Moody’s Investors Service announced, Monday, that it had moved the country’s credit rating up a notch to Baa2, citing an improved outlook to the economy and credit-worthiness over the next four years.
While the rating is still just two notches from ‘junk’ status, it’s a positive sign for Iceland after years of capital controls and strict fiscal management in the wake of the disastrous 2008 financial crisis fallout.
The country recently emerging from imposed capital controls to manage what was described by the IMF as the biggest banking failure, relative to economy size, in history.
Moody’s point to Iceland’s stricter regulatory policies by the central bank and financial regulatory authorities to “prevent a similar future crisis.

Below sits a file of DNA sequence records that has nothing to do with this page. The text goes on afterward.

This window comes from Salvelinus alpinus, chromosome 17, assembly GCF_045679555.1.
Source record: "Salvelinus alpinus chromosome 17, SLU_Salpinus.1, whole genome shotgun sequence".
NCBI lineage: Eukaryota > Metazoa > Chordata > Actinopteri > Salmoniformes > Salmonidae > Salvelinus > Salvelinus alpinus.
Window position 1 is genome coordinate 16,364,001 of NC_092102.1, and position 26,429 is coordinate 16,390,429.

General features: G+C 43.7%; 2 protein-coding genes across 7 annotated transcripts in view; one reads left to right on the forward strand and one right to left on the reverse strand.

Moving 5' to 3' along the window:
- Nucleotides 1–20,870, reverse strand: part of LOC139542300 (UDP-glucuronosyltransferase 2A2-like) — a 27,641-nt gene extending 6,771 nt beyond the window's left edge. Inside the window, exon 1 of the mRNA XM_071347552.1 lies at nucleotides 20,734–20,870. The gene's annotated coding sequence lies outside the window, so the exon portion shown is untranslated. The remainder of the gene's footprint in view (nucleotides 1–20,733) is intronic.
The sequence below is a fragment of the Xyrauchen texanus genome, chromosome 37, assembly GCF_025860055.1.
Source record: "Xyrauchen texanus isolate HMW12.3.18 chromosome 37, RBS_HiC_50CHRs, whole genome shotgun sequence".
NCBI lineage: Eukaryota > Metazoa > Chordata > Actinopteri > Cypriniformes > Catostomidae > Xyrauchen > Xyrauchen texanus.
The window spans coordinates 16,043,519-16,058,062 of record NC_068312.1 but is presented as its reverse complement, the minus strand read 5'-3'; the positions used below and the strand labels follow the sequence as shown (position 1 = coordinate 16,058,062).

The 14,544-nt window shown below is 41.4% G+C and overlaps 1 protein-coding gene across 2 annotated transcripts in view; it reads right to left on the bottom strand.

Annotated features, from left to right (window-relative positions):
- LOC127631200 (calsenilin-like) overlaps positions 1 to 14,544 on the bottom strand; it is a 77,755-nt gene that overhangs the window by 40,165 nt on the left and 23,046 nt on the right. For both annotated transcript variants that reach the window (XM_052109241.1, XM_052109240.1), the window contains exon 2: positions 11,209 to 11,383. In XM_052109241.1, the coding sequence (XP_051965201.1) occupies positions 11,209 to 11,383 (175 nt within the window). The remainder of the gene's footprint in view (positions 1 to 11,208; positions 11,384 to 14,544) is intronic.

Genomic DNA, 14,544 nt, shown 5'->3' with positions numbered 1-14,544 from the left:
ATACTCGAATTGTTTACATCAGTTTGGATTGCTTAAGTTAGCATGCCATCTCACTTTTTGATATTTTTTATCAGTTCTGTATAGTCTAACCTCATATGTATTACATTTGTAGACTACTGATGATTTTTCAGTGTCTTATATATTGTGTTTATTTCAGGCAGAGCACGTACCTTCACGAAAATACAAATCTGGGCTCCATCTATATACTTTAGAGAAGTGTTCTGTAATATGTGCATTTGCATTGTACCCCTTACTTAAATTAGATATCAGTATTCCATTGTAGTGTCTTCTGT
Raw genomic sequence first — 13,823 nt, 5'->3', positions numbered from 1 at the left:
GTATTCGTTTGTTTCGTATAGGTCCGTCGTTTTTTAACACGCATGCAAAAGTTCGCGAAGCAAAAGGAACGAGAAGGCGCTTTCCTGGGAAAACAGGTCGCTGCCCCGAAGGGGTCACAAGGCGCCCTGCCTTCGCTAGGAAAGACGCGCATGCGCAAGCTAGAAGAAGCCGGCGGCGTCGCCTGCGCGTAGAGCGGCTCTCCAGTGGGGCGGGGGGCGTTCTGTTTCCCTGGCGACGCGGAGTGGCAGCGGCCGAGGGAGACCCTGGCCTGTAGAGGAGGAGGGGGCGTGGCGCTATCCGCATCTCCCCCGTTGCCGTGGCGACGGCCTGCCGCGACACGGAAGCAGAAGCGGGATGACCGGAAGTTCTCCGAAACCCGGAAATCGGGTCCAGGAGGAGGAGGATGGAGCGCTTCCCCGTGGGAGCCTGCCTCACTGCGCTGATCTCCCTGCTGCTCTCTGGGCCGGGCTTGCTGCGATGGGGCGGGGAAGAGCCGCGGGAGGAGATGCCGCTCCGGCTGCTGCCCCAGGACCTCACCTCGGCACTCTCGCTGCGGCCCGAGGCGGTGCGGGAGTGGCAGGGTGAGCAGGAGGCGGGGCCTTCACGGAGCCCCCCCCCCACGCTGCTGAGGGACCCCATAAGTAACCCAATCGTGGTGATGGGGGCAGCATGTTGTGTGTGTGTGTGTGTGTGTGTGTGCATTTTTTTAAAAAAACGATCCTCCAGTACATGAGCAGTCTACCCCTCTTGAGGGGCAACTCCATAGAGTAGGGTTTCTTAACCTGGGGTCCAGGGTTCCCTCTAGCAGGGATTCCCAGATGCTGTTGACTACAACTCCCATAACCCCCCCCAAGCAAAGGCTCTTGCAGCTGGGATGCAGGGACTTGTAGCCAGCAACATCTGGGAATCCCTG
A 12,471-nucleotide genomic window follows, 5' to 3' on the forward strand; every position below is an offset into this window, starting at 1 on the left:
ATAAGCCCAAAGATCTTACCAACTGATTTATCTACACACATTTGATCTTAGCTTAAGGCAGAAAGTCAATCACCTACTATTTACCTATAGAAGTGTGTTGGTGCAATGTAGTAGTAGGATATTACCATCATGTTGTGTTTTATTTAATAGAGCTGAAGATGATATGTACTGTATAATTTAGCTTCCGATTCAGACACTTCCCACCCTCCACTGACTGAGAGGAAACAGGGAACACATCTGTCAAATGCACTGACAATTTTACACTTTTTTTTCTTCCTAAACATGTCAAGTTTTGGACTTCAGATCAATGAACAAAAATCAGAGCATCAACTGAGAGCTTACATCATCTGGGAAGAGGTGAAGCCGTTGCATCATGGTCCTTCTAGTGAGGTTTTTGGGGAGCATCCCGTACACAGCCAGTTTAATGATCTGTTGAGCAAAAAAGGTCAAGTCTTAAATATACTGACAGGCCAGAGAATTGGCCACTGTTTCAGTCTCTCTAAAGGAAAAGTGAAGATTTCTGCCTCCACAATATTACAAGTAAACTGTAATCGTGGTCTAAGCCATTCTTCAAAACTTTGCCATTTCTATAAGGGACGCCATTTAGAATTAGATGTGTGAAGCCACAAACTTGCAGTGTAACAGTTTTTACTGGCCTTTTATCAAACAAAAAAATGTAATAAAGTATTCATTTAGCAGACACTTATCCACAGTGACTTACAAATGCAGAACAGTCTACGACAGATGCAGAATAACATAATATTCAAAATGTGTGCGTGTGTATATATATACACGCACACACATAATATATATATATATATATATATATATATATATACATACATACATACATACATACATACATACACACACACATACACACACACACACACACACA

“In Moody’s view, the steps that the Icelandic authorities have taken in this context are meaningful,” the ratings firm said.
Iceland has been commended for the manner in which it managed its financial collapse, certainly in comparison to the unfolding drama in Greece. Its GDP is now expected to grow by 7-8 per cent annually.
The upgrade brings Moody’s ratings on Iceland in line with those from Fitch Ratings had already upgraded Iceland to Baa2, while Standard & Poor’s Ratings Services still has the country at 1 level lower. Moody’s confirmed its outlook as stable.